De Gendt wins stage, crowd causes disaster for Froome
Jul 14 2016 11:03 pm CET

De Gendt wins stage, crowd causes disaster for Froome
De Gendt wins stage, crowd causes disaster for Froome

Thomas De Gendt of Lotto-Soudal has won the 12th stage of the Tour de France. Chris Froome lost significant time after being held up by the crowd following an attack.

The finish of the mythical climb up the Mont Ventoux was relocated to a point six kilometers below the actual peak, as result of the heavy wind.

Nevertheless, the heaviest part of the mountain was actually located before the new finish line. As such, the riders did not get much of a break compared to the original route.

While most of the excitement was expected to take place on the final climb, plenty of action happened in the long ride leading up to it.

A breakaway of 13 riders got away from the peloton early on, including Andre Greipel, Thomas De Gendt, Sylvain Chavanel and Bryan Coquard.

The gap initially grew to more than 18 minutes but then slowly decreased as crosswinds began to trouble those in front. In the mean time, Thibaut Pinot again struggled to keep up with the peloton and soon found himself in a trailing group with Peter Sagan.

There was a moment of panic at 32 kilometers from the finish as Orica's Simon Gerrans crashed while riding at the front of the pack. Several Sky riders went down with him although Froome himself managed to avoid the wreckage.

The peloton slowed down, to the dismay of some, to allow the Sky riders to find their way back to the bunch.

As the front group arrived to the final climb, De Gendt of Lotto-Soudal increased the pace and only Lindeman, Navarro and Pauwels managed to keep up. Not much later, Pauwels and Navarro attacked to leave their fellow escapees behind.

Alejandro Valverde attacked from the peloton shortly after reaching the start of the climb. The Spaniard was soon caught but the moment allowed Nairo Quintana to launch his own attack seconds later. The Sky train reacted appropriately though and soon bridged the small gap created by the Colombian.

Up front, De Gendt found his way back to the leading duo and continued to fight for the day's victory.

Sky continued to set the pace in the group of favorites with Wout Poels' efforts causing one rider after the other to implode.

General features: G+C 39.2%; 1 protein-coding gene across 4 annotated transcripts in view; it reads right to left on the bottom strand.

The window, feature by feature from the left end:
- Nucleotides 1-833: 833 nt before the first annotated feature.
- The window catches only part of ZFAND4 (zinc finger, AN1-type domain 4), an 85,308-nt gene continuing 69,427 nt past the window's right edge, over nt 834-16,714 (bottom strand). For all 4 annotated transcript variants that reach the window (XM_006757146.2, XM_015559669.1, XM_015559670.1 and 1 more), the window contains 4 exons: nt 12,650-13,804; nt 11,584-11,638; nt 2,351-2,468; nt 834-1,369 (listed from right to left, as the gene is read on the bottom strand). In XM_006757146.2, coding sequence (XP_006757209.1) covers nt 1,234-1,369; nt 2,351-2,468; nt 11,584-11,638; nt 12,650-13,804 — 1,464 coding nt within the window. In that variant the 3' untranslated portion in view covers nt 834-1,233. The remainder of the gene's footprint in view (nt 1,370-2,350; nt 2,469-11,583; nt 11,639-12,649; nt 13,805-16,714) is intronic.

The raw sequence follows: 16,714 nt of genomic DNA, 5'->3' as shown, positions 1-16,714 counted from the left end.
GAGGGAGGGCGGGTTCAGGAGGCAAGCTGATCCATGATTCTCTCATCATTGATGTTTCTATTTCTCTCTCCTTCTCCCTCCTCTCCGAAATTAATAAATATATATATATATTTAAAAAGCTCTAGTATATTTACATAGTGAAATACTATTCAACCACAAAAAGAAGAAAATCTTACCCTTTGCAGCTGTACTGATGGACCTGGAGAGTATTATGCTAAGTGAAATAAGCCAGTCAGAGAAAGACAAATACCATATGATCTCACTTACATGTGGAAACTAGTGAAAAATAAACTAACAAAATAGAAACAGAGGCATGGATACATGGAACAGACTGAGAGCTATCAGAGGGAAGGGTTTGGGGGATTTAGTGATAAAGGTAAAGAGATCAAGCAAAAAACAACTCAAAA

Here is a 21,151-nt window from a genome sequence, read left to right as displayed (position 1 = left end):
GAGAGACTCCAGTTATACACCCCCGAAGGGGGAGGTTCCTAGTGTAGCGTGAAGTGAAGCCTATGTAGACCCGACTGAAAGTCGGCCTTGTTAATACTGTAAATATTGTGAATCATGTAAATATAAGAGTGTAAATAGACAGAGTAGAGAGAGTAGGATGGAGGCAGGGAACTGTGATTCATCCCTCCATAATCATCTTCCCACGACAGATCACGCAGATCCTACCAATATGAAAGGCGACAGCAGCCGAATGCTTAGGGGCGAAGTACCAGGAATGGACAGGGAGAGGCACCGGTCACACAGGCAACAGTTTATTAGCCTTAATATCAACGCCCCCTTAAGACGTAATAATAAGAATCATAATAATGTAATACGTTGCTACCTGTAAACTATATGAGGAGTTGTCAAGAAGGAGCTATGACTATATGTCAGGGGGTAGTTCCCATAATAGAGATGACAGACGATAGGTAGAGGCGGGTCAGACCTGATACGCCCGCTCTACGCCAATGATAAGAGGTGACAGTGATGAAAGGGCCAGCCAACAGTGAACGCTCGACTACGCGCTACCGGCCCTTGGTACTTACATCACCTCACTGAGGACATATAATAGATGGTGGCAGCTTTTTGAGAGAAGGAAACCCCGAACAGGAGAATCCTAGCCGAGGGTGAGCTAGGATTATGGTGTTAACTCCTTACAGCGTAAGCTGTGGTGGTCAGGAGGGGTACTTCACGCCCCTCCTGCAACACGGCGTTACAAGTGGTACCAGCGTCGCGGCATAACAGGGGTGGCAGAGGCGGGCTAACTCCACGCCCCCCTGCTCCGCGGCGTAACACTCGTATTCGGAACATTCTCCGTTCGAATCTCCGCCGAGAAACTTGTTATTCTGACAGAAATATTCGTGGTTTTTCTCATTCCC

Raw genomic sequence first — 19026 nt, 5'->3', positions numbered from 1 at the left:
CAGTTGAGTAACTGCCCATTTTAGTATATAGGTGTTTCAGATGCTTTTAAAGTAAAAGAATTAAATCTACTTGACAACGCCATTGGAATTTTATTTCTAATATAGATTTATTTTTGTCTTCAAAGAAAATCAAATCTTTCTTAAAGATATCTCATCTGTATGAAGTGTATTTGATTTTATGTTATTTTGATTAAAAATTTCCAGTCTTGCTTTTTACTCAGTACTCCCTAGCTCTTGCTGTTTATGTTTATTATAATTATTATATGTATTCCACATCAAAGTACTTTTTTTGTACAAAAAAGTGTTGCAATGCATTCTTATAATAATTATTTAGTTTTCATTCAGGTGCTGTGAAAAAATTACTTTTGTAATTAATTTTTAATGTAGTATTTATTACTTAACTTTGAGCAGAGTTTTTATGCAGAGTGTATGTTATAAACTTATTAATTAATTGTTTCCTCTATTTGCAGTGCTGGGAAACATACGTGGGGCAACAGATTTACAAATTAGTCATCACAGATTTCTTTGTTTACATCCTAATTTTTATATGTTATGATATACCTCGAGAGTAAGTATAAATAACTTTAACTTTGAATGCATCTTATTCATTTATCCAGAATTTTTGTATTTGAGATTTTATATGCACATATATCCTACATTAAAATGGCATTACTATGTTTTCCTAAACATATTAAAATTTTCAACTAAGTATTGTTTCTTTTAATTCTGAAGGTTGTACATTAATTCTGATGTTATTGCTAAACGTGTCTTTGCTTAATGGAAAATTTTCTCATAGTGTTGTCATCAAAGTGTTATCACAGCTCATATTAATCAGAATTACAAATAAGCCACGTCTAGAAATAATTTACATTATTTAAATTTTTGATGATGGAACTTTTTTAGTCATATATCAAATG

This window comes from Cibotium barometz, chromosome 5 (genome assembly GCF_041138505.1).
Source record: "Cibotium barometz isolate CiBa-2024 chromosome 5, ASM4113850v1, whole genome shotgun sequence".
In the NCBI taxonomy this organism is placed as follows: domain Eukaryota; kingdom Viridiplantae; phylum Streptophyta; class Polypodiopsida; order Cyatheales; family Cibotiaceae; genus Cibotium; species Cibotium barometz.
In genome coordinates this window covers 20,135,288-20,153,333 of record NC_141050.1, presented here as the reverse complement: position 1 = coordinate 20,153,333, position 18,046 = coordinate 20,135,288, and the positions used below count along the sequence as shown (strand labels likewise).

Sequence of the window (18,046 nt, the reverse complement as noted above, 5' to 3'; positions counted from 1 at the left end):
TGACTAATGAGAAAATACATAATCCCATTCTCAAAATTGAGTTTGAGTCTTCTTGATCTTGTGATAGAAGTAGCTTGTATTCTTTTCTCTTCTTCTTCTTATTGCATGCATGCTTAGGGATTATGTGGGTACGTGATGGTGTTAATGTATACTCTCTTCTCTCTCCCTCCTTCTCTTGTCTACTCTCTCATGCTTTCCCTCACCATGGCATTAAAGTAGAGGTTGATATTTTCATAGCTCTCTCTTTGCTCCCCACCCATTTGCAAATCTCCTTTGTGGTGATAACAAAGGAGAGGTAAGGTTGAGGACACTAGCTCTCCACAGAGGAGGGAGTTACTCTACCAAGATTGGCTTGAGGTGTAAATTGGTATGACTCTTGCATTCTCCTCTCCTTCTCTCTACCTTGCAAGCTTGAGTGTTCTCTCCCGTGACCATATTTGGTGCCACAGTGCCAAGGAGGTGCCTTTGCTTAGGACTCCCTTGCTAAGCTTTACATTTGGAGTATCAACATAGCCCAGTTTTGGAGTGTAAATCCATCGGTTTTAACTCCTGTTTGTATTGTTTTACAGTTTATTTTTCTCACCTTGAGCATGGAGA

Once Froome's teammates had run out of energy, the race leader himself decided to attack. Porte and Quintana hung on but the latter could only do so for several seconds before having to allow a gap.

In the fight for the victory, Pauwels, De Gendt and Navarro arrived to the finish line together. Sprinting for glory, De Gendt proved to have the better legs despite all his efforts earlier on the climb. Pauwels finished second and Daniel Navarro came in third.

Mollema, who had attacked shortly after Froome did, joined the Briton and Porte in an effort to climb further up the overall standings.

Disaster struck at a few kilometers from the finish. A motorbike was held up by the crowd on the mountain and Porte had no time to react and crashed into the bike followed by Mollema and Froome.

Froome ended up without a bike and began to ran up the mountain instead until finally being given a neutral bike. At this time though, his biggest rivals for the overall classification had already caught up.

Froome needed another bike change, as such losing even more time with just 400 meters to go. The Sky leader ended up crossing the line behind his rivals while shaking his head.

Mollema, whose bicycle was still in good shape after the crash, had already finished at this point.

In the general classification (pending any possible decision by the ASO), Adam Yates takes the Yellow Jersey with a nine-seconds lead over Mollema and 14 seconds ahead of Quintana.
Photo of Thomas De Gendt (cropped) by Lotto Soudal.



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